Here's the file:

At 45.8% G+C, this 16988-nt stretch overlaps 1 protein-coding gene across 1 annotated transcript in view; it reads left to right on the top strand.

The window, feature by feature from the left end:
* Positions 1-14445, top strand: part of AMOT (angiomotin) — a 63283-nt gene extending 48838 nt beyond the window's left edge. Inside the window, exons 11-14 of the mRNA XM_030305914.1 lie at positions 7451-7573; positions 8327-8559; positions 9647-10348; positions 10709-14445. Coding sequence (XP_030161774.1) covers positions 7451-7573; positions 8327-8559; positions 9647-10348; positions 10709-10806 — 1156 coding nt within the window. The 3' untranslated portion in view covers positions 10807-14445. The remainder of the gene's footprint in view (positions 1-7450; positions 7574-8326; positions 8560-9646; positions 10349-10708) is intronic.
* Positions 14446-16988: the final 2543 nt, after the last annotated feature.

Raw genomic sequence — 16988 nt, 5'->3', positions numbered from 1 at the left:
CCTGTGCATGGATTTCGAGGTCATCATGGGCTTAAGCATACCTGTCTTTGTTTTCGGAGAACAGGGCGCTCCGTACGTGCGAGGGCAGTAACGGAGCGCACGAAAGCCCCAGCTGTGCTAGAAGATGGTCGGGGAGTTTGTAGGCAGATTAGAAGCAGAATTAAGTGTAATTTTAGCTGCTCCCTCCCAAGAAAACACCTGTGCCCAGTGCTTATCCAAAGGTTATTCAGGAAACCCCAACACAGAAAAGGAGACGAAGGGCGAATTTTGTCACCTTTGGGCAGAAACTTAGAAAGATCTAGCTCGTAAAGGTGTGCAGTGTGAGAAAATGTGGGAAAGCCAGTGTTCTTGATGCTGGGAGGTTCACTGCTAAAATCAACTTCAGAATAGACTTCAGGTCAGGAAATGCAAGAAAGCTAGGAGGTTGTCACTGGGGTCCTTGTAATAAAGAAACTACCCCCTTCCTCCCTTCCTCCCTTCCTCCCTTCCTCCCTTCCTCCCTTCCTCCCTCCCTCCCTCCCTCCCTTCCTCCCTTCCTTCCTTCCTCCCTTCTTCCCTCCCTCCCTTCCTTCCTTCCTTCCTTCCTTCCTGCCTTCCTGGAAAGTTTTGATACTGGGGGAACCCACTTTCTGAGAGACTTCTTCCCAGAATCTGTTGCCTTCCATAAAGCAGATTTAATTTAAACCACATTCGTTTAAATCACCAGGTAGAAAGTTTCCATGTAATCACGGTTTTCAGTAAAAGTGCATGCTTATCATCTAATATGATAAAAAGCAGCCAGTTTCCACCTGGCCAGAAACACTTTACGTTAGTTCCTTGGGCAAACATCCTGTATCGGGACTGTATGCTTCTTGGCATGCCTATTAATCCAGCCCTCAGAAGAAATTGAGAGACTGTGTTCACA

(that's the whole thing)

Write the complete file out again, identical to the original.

At 45.8% G+C, this 16988-nt stretch overlaps 1 protein-coding gene across 1 annotated transcript in view; it reads left to right on the top strand.

The window, feature by feature from the left end:
* Positions 1-14445, top strand: part of AMOT (angiomotin) — a 63283-nt gene extending 48838 nt beyond the window's left edge. Inside the window, exons 11-14 of the mRNA XM_030305914.1 lie at positions 7451-7573; positions 8327-8559; positions 9647-10348; positions 10709-14445. Coding sequence (XP_030161774.1) covers positions 7451-7573; positions 8327-8559; positions 9647-10348; positions 10709-10806 — 1156 coding nt within the window. The 3' untranslated portion in view covers positions 10807-14445. The remainder of the gene's footprint in view (positions 1-7450; positions 7574-8326; positions 8560-9646; positions 10349-10708) is intronic.
* Positions 14446-16988: the final 2543 nt, after the last annotated feature.

Raw genomic sequence — 16988 nt, 5'->3', positions numbered from 1 at the left:
CCTGTGCATGGATTTCGAGGTCATCATGGGCTTAAGCATACCTGTCTTTGTTTTCGGAGAACAGGGCGCTCCGTACGTGCGAGGGCAGTAACGGAGCGCACGAAAGCCCCAGCTGTGCTAGAAGATGGTCGGGGAGTTTGTAGGCAGATTAGAAGCAGAATTAAGTGTAATTTTAGCTGCTCCCTCCCAAGAAAACACCTGTGCCCAGTGCTTATCCAAAGGTTATTCAGGAAACCCCAACACAGAAAAGGAGACGAAGGGCGAATTTTGTCACCTTTGGGCAGAAACTTAGAAAGATCTAGCTCGTAAAGGTGTGCAGTGTGAGAAAATGTGGGAAAGCCAGTGTTCTTGATGCTGGGAGGTTCACTGCTAAAATCAACTTCAGAATAGACTTCAGGTCAGGAAATGCAAGAAAGCTAGGAGGTTGTCACTGGGGTCCTTGTAATAAAGAAACTACCCCCTTCCTCCCTTCCTCCCTTCCTCCCTTCCTCCCTTCCTCCCTTCCTCCCTCCCTCCCTCCCTCCCTTCCTCCCTTCCTTCCTTCCTCCCTTCTTCCCTCCCTCCCTTCCTTCCTTCCTTCCTTCCTTCCTGCCTTCCTGGAAAGTTTTGATACTGGGGGAACCCACTTTCTGAGAGACTTCTTCCCAGAATCTGTTGCCTTCCATAAAGCAGATTTAATTTAAACCACATTCGTTTAAATCACCAGGTAGAAAGTTTCCATGTAATCACGGTTTTCAGTAAAAGTGCATGCTTATCATCTAATATGATAAAAAGCAGCCAGTTTCCACCTGGCCAGAAACACTTTACGTTAGTTCCTTGGGCAAACATCCTGTATCGGGACTGTATGCTTCTTGGCATGCCTATTAATCCAGCCCTCAGAAGAAATTGAGAGACTGTGTTCACA